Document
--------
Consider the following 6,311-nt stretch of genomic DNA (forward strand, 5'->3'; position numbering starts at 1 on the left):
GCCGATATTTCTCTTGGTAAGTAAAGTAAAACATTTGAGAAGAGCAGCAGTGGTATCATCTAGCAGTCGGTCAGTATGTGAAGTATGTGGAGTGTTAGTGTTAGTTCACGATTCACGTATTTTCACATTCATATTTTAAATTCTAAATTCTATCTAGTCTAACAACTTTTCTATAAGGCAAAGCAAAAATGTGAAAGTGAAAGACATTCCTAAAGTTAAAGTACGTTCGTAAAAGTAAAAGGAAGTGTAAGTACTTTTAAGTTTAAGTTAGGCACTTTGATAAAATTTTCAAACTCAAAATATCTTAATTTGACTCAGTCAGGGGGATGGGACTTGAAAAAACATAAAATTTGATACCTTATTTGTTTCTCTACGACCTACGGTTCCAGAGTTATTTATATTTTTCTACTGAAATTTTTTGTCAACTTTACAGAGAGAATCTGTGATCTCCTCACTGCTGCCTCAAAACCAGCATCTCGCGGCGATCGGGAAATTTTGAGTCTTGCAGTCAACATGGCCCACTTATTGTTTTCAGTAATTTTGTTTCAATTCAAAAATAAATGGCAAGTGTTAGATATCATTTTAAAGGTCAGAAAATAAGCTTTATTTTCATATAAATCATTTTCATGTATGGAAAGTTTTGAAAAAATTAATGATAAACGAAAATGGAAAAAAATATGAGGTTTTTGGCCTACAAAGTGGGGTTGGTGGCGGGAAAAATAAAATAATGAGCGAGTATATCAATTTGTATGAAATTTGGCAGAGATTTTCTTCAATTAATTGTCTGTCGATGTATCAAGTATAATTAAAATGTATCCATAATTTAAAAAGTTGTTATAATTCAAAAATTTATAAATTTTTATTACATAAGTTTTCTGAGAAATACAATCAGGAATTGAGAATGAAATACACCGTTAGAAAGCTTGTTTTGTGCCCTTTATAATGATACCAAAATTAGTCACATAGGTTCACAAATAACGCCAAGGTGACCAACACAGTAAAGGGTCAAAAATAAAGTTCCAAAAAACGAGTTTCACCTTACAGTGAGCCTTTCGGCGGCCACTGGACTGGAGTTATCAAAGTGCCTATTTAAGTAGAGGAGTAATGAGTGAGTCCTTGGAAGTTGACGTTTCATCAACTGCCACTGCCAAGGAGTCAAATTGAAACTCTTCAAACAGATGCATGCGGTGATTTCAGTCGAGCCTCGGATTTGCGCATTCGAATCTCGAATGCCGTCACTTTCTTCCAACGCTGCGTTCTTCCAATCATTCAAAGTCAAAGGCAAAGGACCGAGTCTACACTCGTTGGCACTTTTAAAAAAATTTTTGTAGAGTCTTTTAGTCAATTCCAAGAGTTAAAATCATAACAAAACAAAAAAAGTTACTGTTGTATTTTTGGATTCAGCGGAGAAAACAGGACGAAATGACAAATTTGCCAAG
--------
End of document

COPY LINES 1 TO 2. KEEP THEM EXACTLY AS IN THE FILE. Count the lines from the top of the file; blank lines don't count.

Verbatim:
Consider the following 6,311-nt stretch of genomic DNA (forward strand, 5'->3'; position numbering starts at 1 on the left):
GCCGATATTTCTCTTGGTAAGTAAAGTAAAACATTTGAGAAGAGCAGCAGTGGTATCATCTAGCAGTCGGTCAGTATGTGAAGTATGTGGAGTGTTAGTGTTAGTTCACGATTCACGTATTTTCACATTCATATTTTAAATTCTAAATTCTATCTAGTCTAACAACTTTTCTATAAGGCAAAGCAAAAATGTGAAAGTGAAAGACATTCCTAAAGTTAAAGTACGTTCGTAAAAGTAAAAGGAAGTGTAAGTACTTTTAAGTTTAAGTTAGGCACTTTGATAAAATTTTCAAACTCAAAATATCTTAATTTGACTCAGTCAGGGGGATGGGACTTGAAAAAACATAAAATTTGATACCTTATTTGTTTCTCTACGACCTACGGTTCCAGAGTTATTTATATTTTTCTACTGAAATTTTTTGTCAACTTTACAGAGAGAATCTGTGATCTCCTCACTGCTGCCTCAAAACCAGCATCTCGCGGCGATCGGGAAATTTTGAGTCTTGCAGTCAACATGGCCCACTTATTGTTTTCAGTAATTTTGTTTCAATTCAAAAATAAATGGCAAGTGTTAGATATCATTTTAAAGGTCAGAAAATAAGCTTTATTTTCATATAAATCATTTTCATGTATGGAAAGTTTTGAAAAAATTAATGATAAACGAAAATGGAAAAAAATATGAGGTTTTTGGCCTACAAAGTGGGGTTGGTGGCGGGAAAAATAAAATAATGAGCGAGTATATCAATTTGTATGAAATTTGGCAGAGATTTTCTTCAATTAATTGTCTGTCGATGTATCAAGTATAATTAAAATGTATCCATAATTTAAAAAGTTGTTATAATTCAAAAATTTATAAATTTTTATTACATAAGTTTTCTGAGAAATACAATCAGGAATTGAGAATGAAATACACCGTTAGAAAGCTTGTTTTGTGCCCTTTATAATGATACCAAAATTAGTCACATAGGTTCACAAATAACGCCAAGGTGACCAACACAGTAAAGGGTCAAAAATAAAGTTCCAAAAAACGAGTTTCACCTTACAGTGAGCCTTTCGGCGGCCACTGGACTGGAGTTATCAAAGTGCCTATTTAAGTAGAGGAGTAATGAGTGAGTCCTTGGAAGTTGACGTTTCATCAACTGCCACTGCCAAGGAGTCAAATTGAAACTCTTCAAACAGATGCATGCGGTGATTTCAGTCGAGCCTCGGATTTGCGCATTCGAATCTCGAATGCCGTCACTTTCTTCCAACGCTGCGTTCTTCCAATCATTCAAAGTCAAAGGCAAAGGACCGAGTCTACACTCGTTGGCACTTTTAAAAAAATTTTTGTAGAGTCTTTTAGTCAATTCCAAGAGTTAAAATCATAACAAAACAAAAAAAGTTACTGTTGTATTTTTGGATTCAGCGGAGAAAACAGGACGAAATGACAAATTTGCCAAG